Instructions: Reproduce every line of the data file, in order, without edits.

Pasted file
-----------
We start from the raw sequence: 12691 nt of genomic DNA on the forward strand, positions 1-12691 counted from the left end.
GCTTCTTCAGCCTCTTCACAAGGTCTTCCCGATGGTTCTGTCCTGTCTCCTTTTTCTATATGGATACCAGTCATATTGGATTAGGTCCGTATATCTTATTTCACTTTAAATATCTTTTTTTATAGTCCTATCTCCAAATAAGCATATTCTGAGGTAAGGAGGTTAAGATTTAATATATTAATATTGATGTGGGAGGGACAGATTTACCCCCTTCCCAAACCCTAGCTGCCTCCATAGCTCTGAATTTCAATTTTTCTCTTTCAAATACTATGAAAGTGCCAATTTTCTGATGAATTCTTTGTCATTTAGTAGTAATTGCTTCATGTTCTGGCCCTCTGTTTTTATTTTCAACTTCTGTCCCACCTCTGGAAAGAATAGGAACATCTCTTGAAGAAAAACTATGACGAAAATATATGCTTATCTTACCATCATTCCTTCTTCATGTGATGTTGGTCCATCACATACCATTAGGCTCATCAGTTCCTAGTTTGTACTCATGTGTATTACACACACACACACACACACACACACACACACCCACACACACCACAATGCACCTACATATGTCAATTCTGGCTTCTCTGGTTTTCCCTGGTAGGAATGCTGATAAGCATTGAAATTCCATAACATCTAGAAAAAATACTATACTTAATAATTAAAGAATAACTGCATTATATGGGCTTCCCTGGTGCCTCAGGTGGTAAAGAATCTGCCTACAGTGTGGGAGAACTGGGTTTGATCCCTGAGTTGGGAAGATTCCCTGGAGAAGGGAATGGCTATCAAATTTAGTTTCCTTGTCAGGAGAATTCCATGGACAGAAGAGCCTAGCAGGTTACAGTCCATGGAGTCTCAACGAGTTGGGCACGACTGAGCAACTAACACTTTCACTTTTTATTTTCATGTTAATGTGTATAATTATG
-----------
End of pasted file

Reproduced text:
We start from the raw sequence: 12691 nt of genomic DNA on the forward strand, positions 1-12691 counted from the left end.
GCTTCTTCAGCCTCTTCACAAGGTCTTCCCGATGGTTCTGTCCTGTCTCCTTTTTCTATATGGATACCAGTCATATTGGATTAGGTCCGTATATCTTATTTCACTTTAAATATCTTTTTTTATAGTCCTATCTCCAAATAAGCATATTCTGAGGTAAGGAGGTTAAGATTTAATATATTAATATTGATGTGGGAGGGACAGATTTACCCCCTTCCCAAACCCTAGCTGCCTCCATAGCTCTGAATTTCAATTTTTCTCTTTCAAATACTATGAAAGTGCCAATTTTCTGATGAATTCTTTGTCATTTAGTAGTAATTGCTTCATGTTCTGGCCCTCTGTTTTTATTTTCAACTTCTGTCCCACCTCTGGAAAGAATAGGAACATCTCTTGAAGAAAAACTATGACGAAAATATATGCTTATCTTACCATCATTCCTTCTTCATGTGATGTTGGTCCATCACATACCATTAGGCTCATCAGTTCCTAGTTTGTACTCATGTGTATTACACACACACACACACACACACACACACACACCCACACACACCACAATGCACCTACATATGTCAATTCTGGCTTCTCTGGTTTTCCCTGGTAGGAATGCTGATAAGCATTGAAATTCCATAACATCTAGAAAAAATACTATACTTAATAATTAAAGAATAACTGCATTATATGGGCTTCCCTGGTGCCTCAGGTGGTAAAGAATCTGCCTACAGTGTGGGAGAACTGGGTTTGATCCCTGAGTTGGGAAGATTCCCTGGAGAAGGGAATGGCTATCAAATTTAGTTTCCTTGTCAGGAGAATTCCATGGACAGAAGAGCCTAGCAGGTTACAGTCCATGGAGTCTCAACGAGTTGGGCACGACTGAGCAACTAACACTTTCACTTTTTATTTTCATGTTAATGTGTATAATTATG